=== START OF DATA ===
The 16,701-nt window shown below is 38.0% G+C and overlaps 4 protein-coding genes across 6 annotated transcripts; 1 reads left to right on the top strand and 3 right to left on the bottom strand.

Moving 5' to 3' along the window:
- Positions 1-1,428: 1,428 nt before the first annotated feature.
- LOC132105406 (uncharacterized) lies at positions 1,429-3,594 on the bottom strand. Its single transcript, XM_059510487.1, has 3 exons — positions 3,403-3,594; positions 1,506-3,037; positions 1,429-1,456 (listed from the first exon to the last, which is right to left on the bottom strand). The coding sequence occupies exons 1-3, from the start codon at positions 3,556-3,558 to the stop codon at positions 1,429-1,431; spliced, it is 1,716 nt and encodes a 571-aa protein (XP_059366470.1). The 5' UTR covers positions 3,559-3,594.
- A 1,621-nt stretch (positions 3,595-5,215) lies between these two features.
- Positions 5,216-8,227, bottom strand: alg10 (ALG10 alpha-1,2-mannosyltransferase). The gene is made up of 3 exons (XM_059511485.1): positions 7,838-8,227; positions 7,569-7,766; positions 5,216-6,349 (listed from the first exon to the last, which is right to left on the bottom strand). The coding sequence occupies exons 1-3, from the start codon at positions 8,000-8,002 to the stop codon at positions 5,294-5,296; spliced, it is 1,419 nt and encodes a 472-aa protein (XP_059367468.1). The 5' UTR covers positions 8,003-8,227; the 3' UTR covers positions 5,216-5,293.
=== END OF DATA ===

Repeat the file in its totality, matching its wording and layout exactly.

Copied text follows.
The 16,701-nt window shown below is 38.0% G+C and overlaps 4 protein-coding genes across 6 annotated transcripts; 1 reads left to right on the top strand and 3 right to left on the bottom strand.

Moving 5' to 3' along the window:
- Positions 1-1,428: 1,428 nt before the first annotated feature.
- LOC132105406 (uncharacterized) lies at positions 1,429-3,594 on the bottom strand. Its single transcript, XM_059510487.1, has 3 exons — positions 3,403-3,594; positions 1,506-3,037; positions 1,429-1,456 (listed from the first exon to the last, which is right to left on the bottom strand). The coding sequence occupies exons 1-3, from the start codon at positions 3,556-3,558 to the stop codon at positions 1,429-1,431; spliced, it is 1,716 nt and encodes a 571-aa protein (XP_059366470.1). The 5' UTR covers positions 3,559-3,594.
- A 1,621-nt stretch (positions 3,595-5,215) lies between these two features.
- Positions 5,216-8,227, bottom strand: alg10 (ALG10 alpha-1,2-mannosyltransferase). The gene is made up of 3 exons (XM_059511485.1): positions 7,838-8,227; positions 7,569-7,766; positions 5,216-6,349 (listed from the first exon to the last, which is right to left on the bottom strand). The coding sequence occupies exons 1-3, from the start codon at positions 8,000-8,002 to the stop codon at positions 5,294-5,296; spliced, it is 1,419 nt and encodes a 472-aa protein (XP_059367468.1). The 5' UTR covers positions 8,003-8,227; the 3' UTR covers positions 5,216-5,293.